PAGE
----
Until 2001 the only volunteers used were the artist 'minders' - about 15 of them - who look after the visiting interstate and international groups while they're here. They are responsible, trusted arts industry colleagues who know the festival and Adelaide well and who usually speak a second language fluently.
In 2001, in celebration of the United Nations International Year of Volunteers, 18 volunteers operated the festival's first ever information booth in Botanic Park. In 2004 this expanded to about 80 volunteers. Volunteers now work across many areas of the festival; merchandising, specials projects, visual arts etc.
WOMADelaide has always presented a strong program of Aboriginal & Torres Strait Islander (ATSI) artists. Since 1992 it has featured 31 ATSI artists and groups at the 10 festivals and events it has presented; including interstate artists Mark Atkins, Waak Waak Jungi, Kerrianne Cox, Archie Roach, Bangarra Dance Theatre, Christine Anu, Coloured Stone, Jimmy Little, Kev Carmody, the Mornington Island Dancers, Ruby Hunter, Stiff Gins and Yothu Yindi.
Statewide, the 2001 festival poster artwork was by the Aboriginal woman artist Lexie Michaels from the Anangu Pitjantatjara (AP) lands in the north of South Australia. It was commissioned by the then Marketing Director for use on all of the festival's promotional materials. A group of artists from a number of AP communities travelled to the 2001 festival to present visual arts workshops and an 'inma' (dance ceremony). Additionally, the British visual artist & flagmaker Angus Watt did a six-week residency in the AP lands in mid 2000; Angus and the local artists produced a number of stunning handpainted silk flags and banners that were displayed at the 2001 festival and then taken back to the AP lands. A different group of women from other AP communities were invited to the 2003 festival as visual artists, and a number of them also performed an 'inma'.
The local Kaurna community and culture has been becoming more involved each festival. At the 99, 01, 03 and 04 festivals, an official 'Kaurna Welcome' has happened as the first thing on stage 1 on the opening night of WOMADelaide. Additionally, in 99, in association with Tandanya, the National Aboriginal Cultural Institute, an Kaurna Welcome for Artists was held the night before the festival opened.
At all festivals since 99, a local Kaurna group (Paitya Dance Group) has done dance and storytelling workshops for children in KidZone. At all festivals since 99, a number of free weekend festival passes have been provided to Kaurna community Elders.
In 2003 the Kaurna Welcome - traditionally one or two Elders doing a bilingual welcome - was lengthened into a 10-minute performance with six performers. In 2004 this grew to a 20-minute performance featuring nine performers. The 2005 program will include a Kaurna Welcome for Artists at Tandanya the night before the festival opens, a Kaurna Welcome on Stage 1 on the opening night of the festival and a 'wodoli knowledge house' hosted by people from the Kaurna community. A Kaurna 'information sheet' will be included in the artist kits distributed to over 300 artists upon arrival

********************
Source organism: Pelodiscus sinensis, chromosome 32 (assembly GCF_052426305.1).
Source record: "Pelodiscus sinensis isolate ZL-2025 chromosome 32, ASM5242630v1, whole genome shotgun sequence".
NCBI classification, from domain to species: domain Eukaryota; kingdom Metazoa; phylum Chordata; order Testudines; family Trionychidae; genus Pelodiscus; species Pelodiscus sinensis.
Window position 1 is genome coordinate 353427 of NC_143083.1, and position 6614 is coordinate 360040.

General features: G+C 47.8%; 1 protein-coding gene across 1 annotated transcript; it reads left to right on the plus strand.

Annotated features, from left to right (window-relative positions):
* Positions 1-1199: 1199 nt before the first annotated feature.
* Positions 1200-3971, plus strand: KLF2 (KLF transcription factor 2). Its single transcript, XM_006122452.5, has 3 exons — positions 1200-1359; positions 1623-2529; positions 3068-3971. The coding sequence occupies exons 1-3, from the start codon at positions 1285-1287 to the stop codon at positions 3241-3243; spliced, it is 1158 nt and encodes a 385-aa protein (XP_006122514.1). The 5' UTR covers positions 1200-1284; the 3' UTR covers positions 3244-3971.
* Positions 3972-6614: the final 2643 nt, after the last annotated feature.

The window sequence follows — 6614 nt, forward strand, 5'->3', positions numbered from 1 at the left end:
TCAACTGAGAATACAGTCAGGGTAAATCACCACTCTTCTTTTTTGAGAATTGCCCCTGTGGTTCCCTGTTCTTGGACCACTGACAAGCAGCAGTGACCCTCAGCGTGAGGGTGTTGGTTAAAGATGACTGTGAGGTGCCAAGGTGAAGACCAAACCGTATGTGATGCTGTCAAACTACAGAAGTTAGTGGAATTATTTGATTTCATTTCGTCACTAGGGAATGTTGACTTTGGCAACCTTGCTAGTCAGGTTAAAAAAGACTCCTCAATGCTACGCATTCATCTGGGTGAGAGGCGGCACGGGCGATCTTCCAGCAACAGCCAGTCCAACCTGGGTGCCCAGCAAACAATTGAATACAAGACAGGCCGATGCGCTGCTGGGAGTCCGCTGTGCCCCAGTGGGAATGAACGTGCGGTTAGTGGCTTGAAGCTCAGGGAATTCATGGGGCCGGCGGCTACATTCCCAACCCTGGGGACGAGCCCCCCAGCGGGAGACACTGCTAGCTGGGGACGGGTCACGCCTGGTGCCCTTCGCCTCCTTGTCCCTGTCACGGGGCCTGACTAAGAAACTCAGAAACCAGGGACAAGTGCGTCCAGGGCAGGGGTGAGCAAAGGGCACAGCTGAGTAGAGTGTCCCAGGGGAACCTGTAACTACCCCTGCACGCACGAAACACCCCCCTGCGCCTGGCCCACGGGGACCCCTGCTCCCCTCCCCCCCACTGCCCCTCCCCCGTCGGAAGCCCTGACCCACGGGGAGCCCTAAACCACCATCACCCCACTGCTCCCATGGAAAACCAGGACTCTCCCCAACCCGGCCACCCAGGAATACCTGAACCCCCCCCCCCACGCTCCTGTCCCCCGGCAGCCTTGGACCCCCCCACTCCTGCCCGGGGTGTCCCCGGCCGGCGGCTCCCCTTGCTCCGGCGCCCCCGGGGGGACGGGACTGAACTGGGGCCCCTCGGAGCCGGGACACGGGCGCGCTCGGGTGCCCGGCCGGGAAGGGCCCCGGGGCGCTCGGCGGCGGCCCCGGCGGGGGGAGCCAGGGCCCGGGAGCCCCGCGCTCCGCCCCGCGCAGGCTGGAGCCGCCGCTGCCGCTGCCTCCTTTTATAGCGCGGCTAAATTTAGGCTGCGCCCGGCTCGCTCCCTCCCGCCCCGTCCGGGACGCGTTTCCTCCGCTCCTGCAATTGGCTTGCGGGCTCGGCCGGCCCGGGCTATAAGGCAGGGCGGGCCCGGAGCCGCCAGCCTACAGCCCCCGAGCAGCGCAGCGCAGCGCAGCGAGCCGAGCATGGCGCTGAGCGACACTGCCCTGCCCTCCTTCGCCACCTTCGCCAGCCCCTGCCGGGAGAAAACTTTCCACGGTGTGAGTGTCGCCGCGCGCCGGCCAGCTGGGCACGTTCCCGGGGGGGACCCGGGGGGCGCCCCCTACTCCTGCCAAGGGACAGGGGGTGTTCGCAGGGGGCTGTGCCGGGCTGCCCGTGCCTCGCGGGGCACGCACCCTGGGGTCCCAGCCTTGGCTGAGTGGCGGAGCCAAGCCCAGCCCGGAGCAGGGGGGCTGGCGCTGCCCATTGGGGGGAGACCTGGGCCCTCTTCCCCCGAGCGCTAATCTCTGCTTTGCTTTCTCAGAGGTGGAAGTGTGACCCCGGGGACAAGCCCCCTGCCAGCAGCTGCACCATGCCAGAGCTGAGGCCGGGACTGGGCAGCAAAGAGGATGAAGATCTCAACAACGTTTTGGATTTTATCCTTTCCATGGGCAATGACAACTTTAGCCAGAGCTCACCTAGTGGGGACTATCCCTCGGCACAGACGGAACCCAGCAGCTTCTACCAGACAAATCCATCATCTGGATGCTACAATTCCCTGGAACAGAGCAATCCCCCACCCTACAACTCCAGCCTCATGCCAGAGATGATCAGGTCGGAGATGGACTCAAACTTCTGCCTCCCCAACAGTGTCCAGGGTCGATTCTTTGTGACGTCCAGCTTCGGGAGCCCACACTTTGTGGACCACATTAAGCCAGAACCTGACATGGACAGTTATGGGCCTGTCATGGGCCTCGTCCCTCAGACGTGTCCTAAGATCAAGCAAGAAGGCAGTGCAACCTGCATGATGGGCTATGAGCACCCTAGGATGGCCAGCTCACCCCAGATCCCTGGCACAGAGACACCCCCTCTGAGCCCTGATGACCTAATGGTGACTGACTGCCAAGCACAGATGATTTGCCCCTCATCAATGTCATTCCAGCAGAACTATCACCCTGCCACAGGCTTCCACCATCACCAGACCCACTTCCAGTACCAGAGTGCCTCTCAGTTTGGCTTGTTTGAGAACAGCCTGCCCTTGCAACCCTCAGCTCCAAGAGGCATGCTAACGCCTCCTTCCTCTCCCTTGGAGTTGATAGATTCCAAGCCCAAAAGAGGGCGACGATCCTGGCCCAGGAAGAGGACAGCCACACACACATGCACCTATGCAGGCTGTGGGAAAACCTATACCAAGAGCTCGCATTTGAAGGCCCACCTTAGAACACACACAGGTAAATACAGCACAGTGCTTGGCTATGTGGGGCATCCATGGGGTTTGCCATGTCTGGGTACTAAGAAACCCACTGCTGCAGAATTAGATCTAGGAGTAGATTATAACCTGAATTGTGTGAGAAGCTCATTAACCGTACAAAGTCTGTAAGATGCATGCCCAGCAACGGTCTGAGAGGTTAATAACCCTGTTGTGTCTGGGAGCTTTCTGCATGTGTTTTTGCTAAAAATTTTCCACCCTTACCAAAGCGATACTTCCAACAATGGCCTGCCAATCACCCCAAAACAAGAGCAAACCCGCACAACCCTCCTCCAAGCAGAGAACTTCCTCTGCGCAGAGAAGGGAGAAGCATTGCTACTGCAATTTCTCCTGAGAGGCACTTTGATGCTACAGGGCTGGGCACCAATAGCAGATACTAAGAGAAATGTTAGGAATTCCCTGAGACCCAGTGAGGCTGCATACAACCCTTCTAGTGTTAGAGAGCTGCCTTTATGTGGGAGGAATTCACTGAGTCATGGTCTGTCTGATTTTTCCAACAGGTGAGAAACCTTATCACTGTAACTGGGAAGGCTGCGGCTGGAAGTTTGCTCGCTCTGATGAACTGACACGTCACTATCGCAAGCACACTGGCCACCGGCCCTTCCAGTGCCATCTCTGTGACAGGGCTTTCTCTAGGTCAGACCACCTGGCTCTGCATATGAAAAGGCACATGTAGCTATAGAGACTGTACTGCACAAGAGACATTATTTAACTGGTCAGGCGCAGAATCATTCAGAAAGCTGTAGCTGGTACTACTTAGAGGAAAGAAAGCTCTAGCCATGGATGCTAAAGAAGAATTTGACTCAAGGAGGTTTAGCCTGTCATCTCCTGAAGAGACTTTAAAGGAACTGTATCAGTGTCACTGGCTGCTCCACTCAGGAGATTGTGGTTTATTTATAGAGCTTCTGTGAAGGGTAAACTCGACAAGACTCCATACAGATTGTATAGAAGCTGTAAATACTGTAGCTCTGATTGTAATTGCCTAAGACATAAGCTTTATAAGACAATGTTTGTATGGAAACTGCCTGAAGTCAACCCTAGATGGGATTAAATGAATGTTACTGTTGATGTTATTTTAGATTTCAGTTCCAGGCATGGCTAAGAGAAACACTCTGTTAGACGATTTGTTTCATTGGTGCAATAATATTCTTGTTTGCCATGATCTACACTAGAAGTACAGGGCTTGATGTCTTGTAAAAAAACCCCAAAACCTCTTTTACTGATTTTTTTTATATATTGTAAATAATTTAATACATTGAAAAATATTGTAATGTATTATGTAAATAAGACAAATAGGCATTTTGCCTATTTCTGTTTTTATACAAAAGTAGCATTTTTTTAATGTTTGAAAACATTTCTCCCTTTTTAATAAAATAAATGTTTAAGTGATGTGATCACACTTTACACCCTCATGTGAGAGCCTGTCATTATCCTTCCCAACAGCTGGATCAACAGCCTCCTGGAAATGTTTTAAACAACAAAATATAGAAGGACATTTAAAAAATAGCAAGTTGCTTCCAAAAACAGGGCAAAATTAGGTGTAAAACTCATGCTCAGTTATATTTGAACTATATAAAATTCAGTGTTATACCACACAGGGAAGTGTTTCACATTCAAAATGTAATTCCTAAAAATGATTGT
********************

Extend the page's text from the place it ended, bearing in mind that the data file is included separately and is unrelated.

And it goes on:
WOMADelaide 2004 - Opening Parade
Pure enthusiasm for music from around the world led Peter Gabriel, Thomas Brooman, and Bob Hooton to the idea of WOMAD in 1980. It was founded on the basis that many others would share their enthusiasm if only they had the opportunity to listen to some of the global sounds.
The idea for WOMAD (World Of Music, Arts & Dance) evolved from an idea Gabriel had at a concert involving an African group. This then developed into a much larger event incorporating music from all over the world. Despite a considerable lack of enthusiasm from most of the music business, the team gathered together a group of people who could create an event which would present music and dance from all over the world together with rock, jazz, and folk music from the West.
The financial realities of an event of this scale meant that a one off event was unreasonable, so the team started considering alternatives and thus the idea for a festival was born. The first festival took place in 1982 in Shepton Mallet in the UK.
WOMAD festivals are renowned for their unique mix of artists and distinctive, family-friendly atmosphere. The festivals are often weekend long events with artists programmed on several stages. Another distinctive element of a WOMAD festival is the program for workshops; the audience is encouraged to participate in, as well as watch and appreciate the action. Equally popular is the 'global village' of stalls where you can buy food for the body and soul; music, instruments, clothes jewelry and delicious meals.
Thomas Brooman remains the Artistic Director of the organisation.
ARTS PROJECTS AUSTRALIA (EVENT MANAGER)
12 KING WILLIAM ROAD
UNLEY 5061 SOUTH AUSTRALIA
TEL +61 8 8271 1488
FAX +61 8 8271 9905
Arts Projects Australia